New York is under another foot of snow, and I'm off from school for the day. That being said, it's still a work day. I'm busy prepping for a conference this weekend. The Society for Children's Book Writers and Illustrators hosts an annual conference in New York, and I decided that I ought to check it out.

At the conference, I'll be participating in the illustrator showcase and showing a new piece of work - a painting from one of my books for thesis. (Yes, "one of"... I may actually end up doing a series of picture books for the thesis project...) But I digress. Since I'm showing this painting publicly tomorrow, I figured that it's high time I shared it with you.

The Family Anchin

Halloo dear blog-readers.

I haven't ever posted anything about my family, but I come from a home of absurd and absurdly talented folks. I've always said that before dropping everything and going to art school, I never really thought about making art and illustration a career. That being said, when looking at the sorts of things my parents make, I can't help but feeling rather dense (in a how-could-I-not-consider-making-art sort of way). My folks are both teachers, and though they don't currently do art professionally, they are both exceptionally talented. One of these days, I'll post some actual samples of their work, not to mention my sister's work. Dina is talented, on a level that exceeds jaw-dropping.

For the moment however...

Yesterday my folks came into the city for an impromptu early dinner. We had fun with the brown paper on the table. And so I shall leave you with a few of our table doodles:

Landscape by Papa Anchin

Froggy by Mama Anchin
(My mom has been drawing this one for as long as I can remember... I have
postcards and notes dating back to the 80s with this little frog drawn on them.)

A Boy and His Chicken by Mama Anchin

A Girl and her Fish by Yours Truly
(In response to A Boy and His Chicken)


Just because...

This is just a quick character sketch... I've been letting some ideas percolate for the past few weeks, and this particular character may show up in an upcoming book dummy.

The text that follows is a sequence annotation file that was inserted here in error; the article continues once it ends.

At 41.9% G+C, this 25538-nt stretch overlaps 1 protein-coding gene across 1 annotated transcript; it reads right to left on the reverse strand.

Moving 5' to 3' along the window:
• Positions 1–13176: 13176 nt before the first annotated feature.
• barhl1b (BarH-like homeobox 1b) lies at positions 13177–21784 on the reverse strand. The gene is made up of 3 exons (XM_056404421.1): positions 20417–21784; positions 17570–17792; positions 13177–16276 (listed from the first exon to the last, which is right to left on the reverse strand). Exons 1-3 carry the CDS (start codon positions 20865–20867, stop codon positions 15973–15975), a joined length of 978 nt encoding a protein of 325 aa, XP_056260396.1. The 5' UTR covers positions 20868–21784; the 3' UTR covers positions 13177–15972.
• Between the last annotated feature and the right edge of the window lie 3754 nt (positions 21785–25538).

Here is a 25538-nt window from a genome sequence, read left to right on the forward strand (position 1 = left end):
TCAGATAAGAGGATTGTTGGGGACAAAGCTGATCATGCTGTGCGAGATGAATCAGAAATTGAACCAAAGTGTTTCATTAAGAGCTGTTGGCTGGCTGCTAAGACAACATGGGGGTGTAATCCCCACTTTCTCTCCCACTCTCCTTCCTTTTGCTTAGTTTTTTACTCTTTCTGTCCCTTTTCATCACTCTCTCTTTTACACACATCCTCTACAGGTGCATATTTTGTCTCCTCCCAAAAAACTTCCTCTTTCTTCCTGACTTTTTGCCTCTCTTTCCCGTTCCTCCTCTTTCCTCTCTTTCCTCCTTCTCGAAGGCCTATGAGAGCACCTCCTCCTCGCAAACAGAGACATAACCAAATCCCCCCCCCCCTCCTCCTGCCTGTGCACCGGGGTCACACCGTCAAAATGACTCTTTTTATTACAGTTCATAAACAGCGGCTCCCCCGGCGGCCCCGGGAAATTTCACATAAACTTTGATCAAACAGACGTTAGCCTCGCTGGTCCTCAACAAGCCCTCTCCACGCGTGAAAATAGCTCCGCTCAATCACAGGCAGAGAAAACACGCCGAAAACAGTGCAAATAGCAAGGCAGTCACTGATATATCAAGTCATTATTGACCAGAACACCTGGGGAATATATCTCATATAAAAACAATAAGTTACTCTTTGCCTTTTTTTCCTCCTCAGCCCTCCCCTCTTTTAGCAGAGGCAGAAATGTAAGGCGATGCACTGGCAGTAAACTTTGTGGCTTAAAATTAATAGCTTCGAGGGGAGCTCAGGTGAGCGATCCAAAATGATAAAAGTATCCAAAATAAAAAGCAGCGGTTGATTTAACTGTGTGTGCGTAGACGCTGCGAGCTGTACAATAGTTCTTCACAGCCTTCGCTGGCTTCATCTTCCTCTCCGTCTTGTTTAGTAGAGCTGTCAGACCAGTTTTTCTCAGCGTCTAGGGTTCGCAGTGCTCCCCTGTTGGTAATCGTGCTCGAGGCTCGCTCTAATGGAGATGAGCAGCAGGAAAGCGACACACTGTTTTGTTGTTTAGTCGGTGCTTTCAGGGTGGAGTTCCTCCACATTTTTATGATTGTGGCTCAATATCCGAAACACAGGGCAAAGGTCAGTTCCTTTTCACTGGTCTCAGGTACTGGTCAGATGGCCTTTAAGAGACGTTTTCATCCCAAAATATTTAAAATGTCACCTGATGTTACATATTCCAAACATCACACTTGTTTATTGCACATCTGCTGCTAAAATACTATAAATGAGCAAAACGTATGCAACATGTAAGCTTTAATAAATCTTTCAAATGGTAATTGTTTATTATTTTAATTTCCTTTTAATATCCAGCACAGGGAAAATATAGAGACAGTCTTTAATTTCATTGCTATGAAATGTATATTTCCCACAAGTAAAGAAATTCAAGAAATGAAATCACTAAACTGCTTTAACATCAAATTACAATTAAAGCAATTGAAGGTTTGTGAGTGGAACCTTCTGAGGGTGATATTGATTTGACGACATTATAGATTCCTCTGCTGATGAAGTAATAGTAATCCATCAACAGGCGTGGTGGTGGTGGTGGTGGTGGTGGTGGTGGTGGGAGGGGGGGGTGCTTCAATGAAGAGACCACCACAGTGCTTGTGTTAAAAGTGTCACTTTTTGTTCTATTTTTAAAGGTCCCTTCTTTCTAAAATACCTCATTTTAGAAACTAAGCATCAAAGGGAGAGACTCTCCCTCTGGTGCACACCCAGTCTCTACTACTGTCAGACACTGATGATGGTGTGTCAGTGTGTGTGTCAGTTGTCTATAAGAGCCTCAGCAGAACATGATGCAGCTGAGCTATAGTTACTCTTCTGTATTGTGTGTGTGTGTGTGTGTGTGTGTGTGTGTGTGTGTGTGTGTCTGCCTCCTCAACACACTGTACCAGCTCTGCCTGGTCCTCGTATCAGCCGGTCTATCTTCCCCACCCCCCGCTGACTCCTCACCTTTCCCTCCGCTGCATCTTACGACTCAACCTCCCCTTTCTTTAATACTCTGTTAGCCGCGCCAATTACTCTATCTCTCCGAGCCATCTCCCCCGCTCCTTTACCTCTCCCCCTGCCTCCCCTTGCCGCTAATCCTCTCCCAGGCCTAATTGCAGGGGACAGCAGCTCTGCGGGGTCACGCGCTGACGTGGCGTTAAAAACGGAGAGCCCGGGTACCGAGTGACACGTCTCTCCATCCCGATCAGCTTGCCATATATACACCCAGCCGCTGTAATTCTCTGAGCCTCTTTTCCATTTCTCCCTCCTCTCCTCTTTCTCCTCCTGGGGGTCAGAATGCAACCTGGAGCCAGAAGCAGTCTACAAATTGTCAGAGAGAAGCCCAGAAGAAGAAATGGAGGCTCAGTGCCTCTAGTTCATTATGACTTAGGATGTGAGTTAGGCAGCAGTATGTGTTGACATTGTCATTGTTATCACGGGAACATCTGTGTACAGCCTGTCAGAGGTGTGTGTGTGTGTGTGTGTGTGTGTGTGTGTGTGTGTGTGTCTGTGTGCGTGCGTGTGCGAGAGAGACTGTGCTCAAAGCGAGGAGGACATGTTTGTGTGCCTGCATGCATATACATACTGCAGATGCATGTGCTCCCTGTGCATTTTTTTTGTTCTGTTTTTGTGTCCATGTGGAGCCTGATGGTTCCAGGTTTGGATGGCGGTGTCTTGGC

Happy New Year dear blog readers!

It was a busy end to 2010 and a busy start to 2011. This bodes well for a productive final semester. After so many years of schooling, it's crazy to think that this is my last - LAST! - semester of school. It's both incredibly exciting and entirely terrifying.

That being said, perhaps in anticipation of an ever-nearing commencement date, I've been burning the candle at both ends, working both in the studio and at home on my thesis. For the thesis, I decided to work on not one, but three (soon to be four) picture books. I spent first semester writing, designing characters, sketching, thumbnailing, revising sketches, redrawing, rewriting, editing, and putting together three solid book dummies. All of the dummies are in pretty good shape, but even so, the revisions never end; after a four hour meeting with my advisor yesterday, I have major work to do on all of them.

Dummies are great, and I love having an excuse to do tons of sketches and the opportunity to really get to know my characters... however, it came to my attention that it is nearly the end of January, leaving me with only a couple of months to pull together all of the final art. The last three or four weeks have passed in a flurry of painting and experimenting with color.

I still haven't decided which book I'm going to work on yet, but I've really been enjoying playing with this particular character in paint. A couple of sneak peaks: